By Lt. Col. Brenda D. WhiteMay 23, 2019
Lt. Col. Brenda D. White, MS, BS, RD, LDN
Chief, Nutrition Care Division
Eisenhower Army Medical Center
As I drove toward my second home, the gym, the orange light that indicates the necessity for gas began blinking. I thought, "How could I forget? Ah, now I remember, I decided I could drive another five miles and then fuel up."
Do you do this when it comes to breakfast skip it, postpone it or simply forget to eat it?
You've heard this old adage a thousand times, "Breakfast is the most important meal of the day."
It's true. Per Webster's dictionary, breakfast is defined as, "the first meal of the day (literally, to break the fast)." As you sleep, you burn calories. If your last meal was 8-10 hours ago, your level of fuel or "blood glucose/stored glycogen" which you need to function properly, has steadily decreased.
The following are some reasons you may have used for not eating breakfast and suggestions for adding breakfast to your daily routine:
Consume foods that are pre-prepared or those that do not take a lot of time to prepare such as:
• Fresh or canned fruit in its own juice; skim or 1 percent milk; low-fat or no-fat slices of cheese; low-fat, plain yogurt; low-fat or fat-free cottage cheese; dry/instant cereal; low-fat granola bars.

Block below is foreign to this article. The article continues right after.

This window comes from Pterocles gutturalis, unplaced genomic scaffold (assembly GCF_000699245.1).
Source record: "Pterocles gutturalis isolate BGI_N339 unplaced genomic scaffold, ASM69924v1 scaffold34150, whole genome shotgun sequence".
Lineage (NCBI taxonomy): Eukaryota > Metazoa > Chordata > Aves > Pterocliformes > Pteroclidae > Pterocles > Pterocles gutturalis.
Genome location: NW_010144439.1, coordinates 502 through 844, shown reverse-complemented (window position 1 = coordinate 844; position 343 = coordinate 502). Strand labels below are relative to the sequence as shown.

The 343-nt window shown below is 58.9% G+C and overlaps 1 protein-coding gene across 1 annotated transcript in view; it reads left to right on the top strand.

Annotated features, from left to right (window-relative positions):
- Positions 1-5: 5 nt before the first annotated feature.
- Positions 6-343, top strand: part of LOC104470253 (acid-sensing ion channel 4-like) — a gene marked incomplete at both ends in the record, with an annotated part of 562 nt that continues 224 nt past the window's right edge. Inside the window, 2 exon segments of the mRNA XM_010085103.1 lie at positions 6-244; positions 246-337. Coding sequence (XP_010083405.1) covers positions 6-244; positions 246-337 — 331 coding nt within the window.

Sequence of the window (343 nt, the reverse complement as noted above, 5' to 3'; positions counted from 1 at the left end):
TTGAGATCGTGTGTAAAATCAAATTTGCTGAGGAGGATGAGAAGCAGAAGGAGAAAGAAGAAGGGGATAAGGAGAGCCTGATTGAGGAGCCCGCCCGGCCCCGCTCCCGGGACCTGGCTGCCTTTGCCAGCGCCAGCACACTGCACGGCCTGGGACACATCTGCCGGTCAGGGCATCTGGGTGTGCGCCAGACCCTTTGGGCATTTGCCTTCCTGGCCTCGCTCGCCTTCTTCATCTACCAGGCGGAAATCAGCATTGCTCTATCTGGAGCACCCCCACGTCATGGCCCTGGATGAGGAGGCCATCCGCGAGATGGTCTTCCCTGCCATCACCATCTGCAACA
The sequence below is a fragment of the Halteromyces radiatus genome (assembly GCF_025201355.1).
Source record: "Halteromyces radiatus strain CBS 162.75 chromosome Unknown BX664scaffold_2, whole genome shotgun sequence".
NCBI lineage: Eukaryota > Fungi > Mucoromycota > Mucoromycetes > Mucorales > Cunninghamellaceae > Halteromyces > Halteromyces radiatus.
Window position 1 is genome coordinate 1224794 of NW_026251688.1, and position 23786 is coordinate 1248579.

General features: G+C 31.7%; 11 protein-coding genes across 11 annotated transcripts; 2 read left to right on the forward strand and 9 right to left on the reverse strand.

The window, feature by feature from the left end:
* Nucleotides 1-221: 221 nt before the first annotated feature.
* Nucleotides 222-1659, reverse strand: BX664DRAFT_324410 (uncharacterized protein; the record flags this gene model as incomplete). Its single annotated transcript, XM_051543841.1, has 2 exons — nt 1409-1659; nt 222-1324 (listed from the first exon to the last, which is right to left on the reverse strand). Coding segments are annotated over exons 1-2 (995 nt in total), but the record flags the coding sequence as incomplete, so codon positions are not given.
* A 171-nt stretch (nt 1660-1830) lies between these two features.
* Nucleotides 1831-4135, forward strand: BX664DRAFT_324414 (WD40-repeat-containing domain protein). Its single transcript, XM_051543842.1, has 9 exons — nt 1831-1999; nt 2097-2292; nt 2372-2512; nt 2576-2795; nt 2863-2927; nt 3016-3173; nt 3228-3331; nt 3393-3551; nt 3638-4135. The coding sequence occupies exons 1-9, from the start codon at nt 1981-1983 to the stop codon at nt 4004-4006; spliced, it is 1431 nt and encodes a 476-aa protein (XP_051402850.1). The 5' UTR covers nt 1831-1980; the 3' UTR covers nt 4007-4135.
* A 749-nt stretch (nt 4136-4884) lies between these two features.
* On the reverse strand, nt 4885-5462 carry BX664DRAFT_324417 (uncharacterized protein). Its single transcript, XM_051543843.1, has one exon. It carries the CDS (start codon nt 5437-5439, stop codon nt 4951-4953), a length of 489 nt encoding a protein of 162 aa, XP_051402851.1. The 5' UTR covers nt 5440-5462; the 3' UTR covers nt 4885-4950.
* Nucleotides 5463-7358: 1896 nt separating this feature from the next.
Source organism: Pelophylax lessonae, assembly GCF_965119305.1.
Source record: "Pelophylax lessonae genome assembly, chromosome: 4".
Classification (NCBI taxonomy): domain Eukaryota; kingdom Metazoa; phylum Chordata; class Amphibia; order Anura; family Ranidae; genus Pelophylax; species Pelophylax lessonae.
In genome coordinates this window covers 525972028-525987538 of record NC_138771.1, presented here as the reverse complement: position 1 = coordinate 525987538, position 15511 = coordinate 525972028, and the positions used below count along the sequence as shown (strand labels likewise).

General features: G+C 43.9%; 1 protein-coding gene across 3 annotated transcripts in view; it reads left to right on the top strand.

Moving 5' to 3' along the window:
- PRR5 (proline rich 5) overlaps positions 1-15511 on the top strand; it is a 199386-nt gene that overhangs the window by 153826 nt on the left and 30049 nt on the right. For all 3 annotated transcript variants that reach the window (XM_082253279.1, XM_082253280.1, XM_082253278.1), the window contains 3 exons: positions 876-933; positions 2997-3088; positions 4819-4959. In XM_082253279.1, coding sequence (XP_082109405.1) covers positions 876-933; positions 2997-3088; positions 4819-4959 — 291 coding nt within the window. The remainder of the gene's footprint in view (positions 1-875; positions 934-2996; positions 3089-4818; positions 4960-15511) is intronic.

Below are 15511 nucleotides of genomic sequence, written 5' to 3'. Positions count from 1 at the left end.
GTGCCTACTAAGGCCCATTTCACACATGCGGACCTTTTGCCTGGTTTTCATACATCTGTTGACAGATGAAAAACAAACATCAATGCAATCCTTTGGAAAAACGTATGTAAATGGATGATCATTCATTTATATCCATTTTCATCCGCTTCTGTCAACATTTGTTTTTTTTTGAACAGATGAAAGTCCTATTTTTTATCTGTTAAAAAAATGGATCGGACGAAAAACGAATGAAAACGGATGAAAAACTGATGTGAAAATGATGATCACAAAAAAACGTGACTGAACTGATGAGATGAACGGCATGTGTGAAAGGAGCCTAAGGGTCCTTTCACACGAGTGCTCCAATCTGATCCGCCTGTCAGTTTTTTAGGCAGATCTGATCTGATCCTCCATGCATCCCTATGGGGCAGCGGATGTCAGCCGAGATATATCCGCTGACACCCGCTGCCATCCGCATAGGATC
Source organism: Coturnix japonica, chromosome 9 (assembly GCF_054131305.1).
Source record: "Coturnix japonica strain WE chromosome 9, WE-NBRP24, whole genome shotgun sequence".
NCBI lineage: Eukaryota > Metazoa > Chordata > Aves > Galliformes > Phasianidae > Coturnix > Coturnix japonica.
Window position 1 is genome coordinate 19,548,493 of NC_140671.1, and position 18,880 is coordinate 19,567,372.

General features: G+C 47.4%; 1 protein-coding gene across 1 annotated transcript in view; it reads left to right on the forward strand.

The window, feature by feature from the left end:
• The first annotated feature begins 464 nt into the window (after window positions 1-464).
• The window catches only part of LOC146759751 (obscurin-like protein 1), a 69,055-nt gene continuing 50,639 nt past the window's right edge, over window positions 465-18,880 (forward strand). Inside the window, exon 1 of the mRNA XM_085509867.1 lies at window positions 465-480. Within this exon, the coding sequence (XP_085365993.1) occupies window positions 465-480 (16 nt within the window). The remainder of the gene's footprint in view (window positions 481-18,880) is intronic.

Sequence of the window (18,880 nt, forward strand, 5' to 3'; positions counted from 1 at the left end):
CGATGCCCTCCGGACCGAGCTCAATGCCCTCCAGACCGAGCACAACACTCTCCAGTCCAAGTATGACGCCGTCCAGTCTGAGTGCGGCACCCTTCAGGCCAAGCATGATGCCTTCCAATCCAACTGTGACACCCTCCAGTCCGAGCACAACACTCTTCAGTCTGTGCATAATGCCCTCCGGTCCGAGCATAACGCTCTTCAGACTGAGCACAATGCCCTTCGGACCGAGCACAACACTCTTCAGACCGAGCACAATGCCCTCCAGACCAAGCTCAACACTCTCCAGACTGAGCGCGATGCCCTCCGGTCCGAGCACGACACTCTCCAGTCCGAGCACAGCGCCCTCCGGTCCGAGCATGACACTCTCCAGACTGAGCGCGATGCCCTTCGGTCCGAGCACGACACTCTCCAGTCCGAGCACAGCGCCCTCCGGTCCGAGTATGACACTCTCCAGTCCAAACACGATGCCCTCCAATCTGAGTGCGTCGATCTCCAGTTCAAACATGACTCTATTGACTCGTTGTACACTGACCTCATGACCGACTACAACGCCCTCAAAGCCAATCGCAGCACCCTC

• Celery packed with 1 to 2 tablespoons of peanut butter or spread.
• Dried fruit such as raisins, apricots, apples, etc.
Eat something small; it's better than nothing at all.
• Grab a piece of fruit or a small box of dry cereal or a slice of wheat or oat bread, or a pack of crackers.
If you skip breakfast, you will probably eat more at lunch and dinner:
• Skipping meals decreases your metabolism. Your body will burn less calories, not more, throughout the day.
The best foods choices for breakfast are low in total fat, saturated fat (the bad fat), cholesterol, and sugar and high in fiber. Examples include:
• One slice of whole-grain bread which contains two grams or more of fiber and no more than three grams of fat.
• A three-quarters to 1-ounce bowl of cold/dry cereal which contains three grams of fiber, three grams or less of fat, and eight grams or less from sugar.
• Low-fat grain-based cereal and fruit bars.
• 1 percent or skim milk.
• Low-fat and non-fat yogurt; be aware that fruit-filled may mean sugar-filled. Read the label.
Fuel up. Remember eating a healthy breakfast can improve your physical and mental performance throughout the day.